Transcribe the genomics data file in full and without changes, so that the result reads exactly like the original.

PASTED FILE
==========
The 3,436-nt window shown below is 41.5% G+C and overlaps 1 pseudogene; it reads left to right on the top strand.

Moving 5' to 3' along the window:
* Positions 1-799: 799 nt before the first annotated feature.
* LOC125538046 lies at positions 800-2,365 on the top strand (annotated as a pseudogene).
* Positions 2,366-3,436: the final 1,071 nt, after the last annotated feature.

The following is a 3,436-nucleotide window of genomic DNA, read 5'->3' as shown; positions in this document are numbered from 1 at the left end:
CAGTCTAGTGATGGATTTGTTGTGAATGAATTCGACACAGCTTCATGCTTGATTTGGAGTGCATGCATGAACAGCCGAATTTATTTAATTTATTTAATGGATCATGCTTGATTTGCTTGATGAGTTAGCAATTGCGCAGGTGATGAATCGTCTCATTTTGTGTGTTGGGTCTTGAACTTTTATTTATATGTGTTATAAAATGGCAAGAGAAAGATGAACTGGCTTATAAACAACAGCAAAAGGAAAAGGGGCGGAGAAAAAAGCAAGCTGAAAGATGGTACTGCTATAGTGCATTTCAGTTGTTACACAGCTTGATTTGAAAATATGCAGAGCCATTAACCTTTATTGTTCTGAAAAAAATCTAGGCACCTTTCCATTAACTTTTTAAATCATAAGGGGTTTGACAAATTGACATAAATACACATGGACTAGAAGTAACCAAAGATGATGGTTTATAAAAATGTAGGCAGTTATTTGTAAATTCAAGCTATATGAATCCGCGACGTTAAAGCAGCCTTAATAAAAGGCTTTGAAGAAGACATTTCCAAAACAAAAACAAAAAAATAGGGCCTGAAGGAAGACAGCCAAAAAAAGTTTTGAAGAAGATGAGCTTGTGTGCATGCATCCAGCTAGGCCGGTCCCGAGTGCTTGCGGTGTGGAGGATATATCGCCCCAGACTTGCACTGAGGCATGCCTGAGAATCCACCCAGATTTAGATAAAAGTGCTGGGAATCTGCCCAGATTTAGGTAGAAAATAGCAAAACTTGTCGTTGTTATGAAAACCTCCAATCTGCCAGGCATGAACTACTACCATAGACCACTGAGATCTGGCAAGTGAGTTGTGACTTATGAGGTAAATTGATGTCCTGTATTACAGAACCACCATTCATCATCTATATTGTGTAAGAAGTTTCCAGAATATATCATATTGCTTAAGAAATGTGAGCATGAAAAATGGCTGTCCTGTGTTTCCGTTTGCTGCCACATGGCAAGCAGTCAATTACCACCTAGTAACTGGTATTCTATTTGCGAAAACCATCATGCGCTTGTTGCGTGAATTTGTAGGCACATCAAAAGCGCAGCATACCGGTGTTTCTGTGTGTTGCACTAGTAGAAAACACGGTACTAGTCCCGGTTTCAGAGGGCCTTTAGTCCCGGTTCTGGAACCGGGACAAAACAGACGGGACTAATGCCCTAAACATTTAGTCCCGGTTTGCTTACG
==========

The 3,436-nt window shown below is 41.5% G+C and overlaps 1 pseudogene; it reads left to right on the top strand.

Moving 5' to 3' along the window:
* Positions 1-799: 799 nt before the first annotated feature.
* LOC125538046 lies at positions 800-2,365 on the top strand (annotated as a pseudogene).
* Positions 2,366-3,436: the final 1,071 nt, after the last annotated feature.

The following is a 3,436-nucleotide window of genomic DNA, read 5'->3' as shown; positions in this document are numbered from 1 at the left end:
CAGTCTAGTGATGGATTTGTTGTGAATGAATTCGACACAGCTTCATGCTTGATTTGGAGTGCATGCATGAACAGCCGAATTTATTTAATTTATTTAATGGATCATGCTTGATTTGCTTGATGAGTTAGCAATTGCGCAGGTGATGAATCGTCTCATTTTGTGTGTTGGGTCTTGAACTTTTATTTATATGTGTTATAAAATGGCAAGAGAAAGATGAACTGGCTTATAAACAACAGCAAAAGGAAAAGGGGCGGAGAAAAAAGCAAGCTGAAAGATGGTACTGCTATAGTGCATTTCAGTTGTTACACAGCTTGATTTGAAAATATGCAGAGCCATTAACCTTTATTGTTCTGAAAAAAATCTAGGCACCTTTCCATTAACTTTTTAAATCATAAGGGGTTTGACAAATTGACATAAATACACATGGACTAGAAGTAACCAAAGATGATGGTTTATAAAAATGTAGGCAGTTATTTGTAAATTCAAGCTATATGAATCCGCGACGTTAAAGCAGCCTTAATAAAAGGCTTTGAAGAAGACATTTCCAAAACAAAAACAAAAAAATAGGGCCTGAAGGAAGACAGCCAAAAAAAGTTTTGAAGAAGATGAGCTTGTGTGCATGCATCCAGCTAGGCCGGTCCCGAGTGCTTGCGGTGTGGAGGATATATCGCCCCAGACTTGCACTGAGGCATGCCTGAGAATCCACCCAGATTTAGATAAAAGTGCTGGGAATCTGCCCAGATTTAGGTAGAAAATAGCAAAACTTGTCGTTGTTATGAAAACCTCCAATCTGCCAGGCATGAACTACTACCATAGACCACTGAGATCTGGCAAGTGAGTTGTGACTTATGAGGTAAATTGATGTCCTGTATTACAGAACCACCATTCATCATCTATATTGTGTAAGAAGTTTCCAGAATATATCATATTGCTTAAGAAATGTGAGCATGAAAAATGGCTGTCCTGTGTTTCCGTTTGCTGCCACATGGCAAGCAGTCAATTACCACCTAGTAACTGGTATTCTATTTGCGAAAACCATCATGCGCTTGTTGCGTGAATTTGTAGGCACATCAAAAGCGCAGCATACCGGTGTTTCTGTGTGTTGCACTAGTAGAAAACACGGTACTAGTCCCGGTTTCAGAGGGCCTTTAGTCCCGGTTCTGGAACCGGGACAAAACAGACGGGACTAATGCCCTAAACATTTAGTCCCGGTTTGCTTACG